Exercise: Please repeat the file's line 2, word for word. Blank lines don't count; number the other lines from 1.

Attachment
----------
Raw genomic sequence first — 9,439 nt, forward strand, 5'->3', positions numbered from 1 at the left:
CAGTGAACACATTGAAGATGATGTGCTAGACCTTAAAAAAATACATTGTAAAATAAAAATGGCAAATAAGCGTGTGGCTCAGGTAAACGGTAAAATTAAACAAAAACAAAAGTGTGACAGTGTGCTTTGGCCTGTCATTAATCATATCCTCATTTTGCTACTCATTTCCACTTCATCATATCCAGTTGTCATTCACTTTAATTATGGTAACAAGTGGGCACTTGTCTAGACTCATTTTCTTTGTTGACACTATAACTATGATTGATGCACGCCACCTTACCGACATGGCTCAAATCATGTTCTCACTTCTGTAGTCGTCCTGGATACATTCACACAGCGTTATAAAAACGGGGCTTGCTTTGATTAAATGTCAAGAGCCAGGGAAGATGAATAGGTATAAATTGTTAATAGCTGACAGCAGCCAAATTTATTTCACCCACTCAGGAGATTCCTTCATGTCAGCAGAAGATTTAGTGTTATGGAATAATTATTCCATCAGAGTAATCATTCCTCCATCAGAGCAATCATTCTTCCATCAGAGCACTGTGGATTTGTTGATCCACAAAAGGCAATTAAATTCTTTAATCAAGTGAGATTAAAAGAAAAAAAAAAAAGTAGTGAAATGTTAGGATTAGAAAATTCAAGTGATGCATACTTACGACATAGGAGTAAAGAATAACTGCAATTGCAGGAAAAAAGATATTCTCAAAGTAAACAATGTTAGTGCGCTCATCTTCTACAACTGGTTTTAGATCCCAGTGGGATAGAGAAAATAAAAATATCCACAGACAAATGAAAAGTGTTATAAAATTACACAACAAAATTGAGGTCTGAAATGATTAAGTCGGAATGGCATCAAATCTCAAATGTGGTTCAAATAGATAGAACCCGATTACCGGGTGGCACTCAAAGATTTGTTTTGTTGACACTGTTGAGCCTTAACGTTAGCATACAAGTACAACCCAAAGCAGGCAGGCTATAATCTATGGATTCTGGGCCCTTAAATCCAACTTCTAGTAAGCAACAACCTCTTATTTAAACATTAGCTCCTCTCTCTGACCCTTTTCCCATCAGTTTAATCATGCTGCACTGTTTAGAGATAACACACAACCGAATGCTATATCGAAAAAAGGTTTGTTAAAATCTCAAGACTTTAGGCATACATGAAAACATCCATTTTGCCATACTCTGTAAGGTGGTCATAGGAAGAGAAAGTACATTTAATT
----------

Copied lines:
CAGTGAACACATTGAAGATGATGTGCTAGACCTTAAAAAAATACATTGTAAAATAAAAATGGCAAATAAGCGTGTGGCTCAGGTAAACGGTAAAATTAAACAAAAACAAAAGTGTGACAGTGTGCTTTGGCCTGTCATTAATCATATCCTCATTTTGCTACTCATTTCCACTTCATCATATCCAGTTGTCATTCACTTTAATTATGGTAACAAGTGGGCACTTGTCTAGACTCATTTTCTTTGTTGACACTATAACTATGATTGATGCACGCCACCTTACCGACATGGCTCAAATCATGTTCTCACTTCTGTAGTCGTCCTGGATACATTCACACAGCGTTATAAAAACGGGGCTTGCTTTGATTAAATGTCAAGAGCCAGGGAAGATGAATAGGTATAAATTGTTAATAGCTGACAGCAGCCAAATTTATTTCACCCACTCAGGAGATTCCTTCATGTCAGCAGAAGATTTAGTGTTATGGAATAATTATTCCATCAGAGTAATCATTCCTCCATCAGAGCAATCATTCTTCCATCAGAGCACTGTGGATTTGTTGATCCACAAAAGGCAATTAAATTCTTTAATCAAGTGAGATTAAAAGAAAAAAAAAAAAGTAGTGAAATGTTAGGATTAGAAAATTCAAGTGATGCATACTTACGACATAGGAGTAAAGAATAACTGCAATTGCAGGAAAAAAGATATTCTCAAAGTAAACAATGTTAGTGCGCTCATCTTCTACAACTGGTTTTAGATCCCAGTGGGATAGAGAAAATAAAAATATCCACAGACAAATGAAAAGTGTTATAAAATTACACAACAAAATTGAGGTCTGAAATGATTAAGTCGGAATGGCATCAAATCTCAAATGTGGTTCAAATAGATAGAACCCGATTACCGGGTGGCACTCAAAGATTTGTTTTGTTGACACTGTTGAGCCTTAACGTTAGCATACAAGTACAACCCAAAGCAGGCAGGCTATAATCTATGGATTCTGGGCCCTTAAATCCAACTTCTAGTAAGCAACAACCTCTTATTTAAACATTAGCTCCTCTCTCTGACCCTTTTCCCATCAGTTTAATCATGCTGCACTGTTTAGAGATAACACACAACCGAATGCTATATCGAAAAAAGGTTTGTTAAAATCTCAAGACTTTAGGCATACATGAAAACATCCATTTTGCCATACTCTGTAAGGTGGTCATAGGAAGAGAAAGTACATTTAATT